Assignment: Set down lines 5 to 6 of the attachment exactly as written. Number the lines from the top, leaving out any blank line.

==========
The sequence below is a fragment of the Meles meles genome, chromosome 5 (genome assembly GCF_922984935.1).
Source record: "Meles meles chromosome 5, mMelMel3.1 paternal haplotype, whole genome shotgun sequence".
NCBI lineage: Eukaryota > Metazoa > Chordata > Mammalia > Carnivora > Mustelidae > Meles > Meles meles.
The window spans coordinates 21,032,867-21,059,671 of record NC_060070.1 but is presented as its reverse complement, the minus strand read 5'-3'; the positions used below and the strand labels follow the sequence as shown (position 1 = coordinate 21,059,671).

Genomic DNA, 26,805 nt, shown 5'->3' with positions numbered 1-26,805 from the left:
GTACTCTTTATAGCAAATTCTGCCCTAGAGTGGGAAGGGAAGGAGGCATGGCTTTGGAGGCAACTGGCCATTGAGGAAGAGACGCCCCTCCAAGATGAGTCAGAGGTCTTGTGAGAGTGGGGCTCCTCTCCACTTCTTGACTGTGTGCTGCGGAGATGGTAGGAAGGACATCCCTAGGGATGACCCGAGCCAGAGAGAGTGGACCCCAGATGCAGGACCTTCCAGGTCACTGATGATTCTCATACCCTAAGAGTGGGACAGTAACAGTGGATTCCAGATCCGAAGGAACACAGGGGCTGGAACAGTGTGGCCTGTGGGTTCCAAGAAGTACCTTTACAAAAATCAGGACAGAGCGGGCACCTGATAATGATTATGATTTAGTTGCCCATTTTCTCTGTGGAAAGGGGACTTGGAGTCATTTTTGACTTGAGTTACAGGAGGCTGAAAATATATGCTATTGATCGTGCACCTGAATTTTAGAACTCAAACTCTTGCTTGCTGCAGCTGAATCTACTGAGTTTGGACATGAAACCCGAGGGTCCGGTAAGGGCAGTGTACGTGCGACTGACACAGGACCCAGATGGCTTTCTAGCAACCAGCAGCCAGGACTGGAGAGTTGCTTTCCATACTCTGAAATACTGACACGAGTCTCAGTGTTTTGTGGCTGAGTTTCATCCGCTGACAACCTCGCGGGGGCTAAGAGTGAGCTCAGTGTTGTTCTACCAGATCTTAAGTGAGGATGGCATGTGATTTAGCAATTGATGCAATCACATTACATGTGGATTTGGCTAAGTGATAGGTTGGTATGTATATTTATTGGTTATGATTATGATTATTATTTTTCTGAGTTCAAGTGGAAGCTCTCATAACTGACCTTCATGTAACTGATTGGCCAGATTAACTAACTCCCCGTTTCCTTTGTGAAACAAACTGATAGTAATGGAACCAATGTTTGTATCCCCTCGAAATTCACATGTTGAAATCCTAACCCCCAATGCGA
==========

Genomic DNA, 26,805 nt, shown 5'->3' with positions numbered 1-26,805 from the left:
GTACTCTTTATAGCAAATTCTGCCCTAGAGTGGGAAGGGAAGGAGGCATGGCTTTGGAGGCAACTGGCCATTGAGGAAGAGACGCCCCTCCAAGATGAGTCAGAGGTCTTGTGAGAGTGGGGCTCCTCTCCACTTCTTGACTGTGTGCTGCGGAGATGGTAGGAAGGACATCCCTAGGGATGACCCGAGCCAGAGAGAGTGGACCCCAGATGCAGGACCTTCCAGGTCACTGATGATTCTCATACCCTAAGAGTGGGACAGTAACAGTGGATTCCAGATCCGAAGGAACACAGGGGCTGGAACAGTGTGGCCTGTGGGTTCCAAGAAGTACCTTTACAAAAATCAGGACAGAGCGGGCACCTGATAATGATTATGATTTAGTTGCCCATTTTCTCTGTGGAAAGGGGACTTGGAGTCATTTTTGACTTGAGTTACAGGAGGCTGAAAATATATGCTATTGATCGTGCACCTGAATTTTAGAACTCAAACTCTTGCTTGCTGCAGCTGAATCTACTGAGTTTGGACATGAAACCCGAGGGTCCGGTAAGGGCAGTGTACGTGCGACTGACACAGGACCCAGATGGCTTTCTAGCAACCAGCAGCCAGGACTGGAGAGTTGCTTTCCATACTCTGAAATACTGACACGAGTCTCAGTGTTTTGTGGCTGAGTTTCATCCGCTGACAACCTCGCGGGGGCTAAGAGTGAGCTCAGTGTTGTTCTACCAGATCTTAAGTGAGGATGGCATGTGATTTAGCAATTGATGCAATCACATTACATGTGGATTTGGCTAAGTGATAGGTTGGTATGTATATTTATTGGTTATGATTATGATTATTATTTTTCTGAGTTCAAGTGGAAGCTCTCATAACTGACCTTCATGTAACTGATTGGCCAGATTAACTAACTCCCCGTTTCCTTTGTGAAACAAACTGATAGTAATGGAACCAATGTTTGTATCCCCTCGAAATTCACATGTTGAAATCCTAACCCCCAATGCGA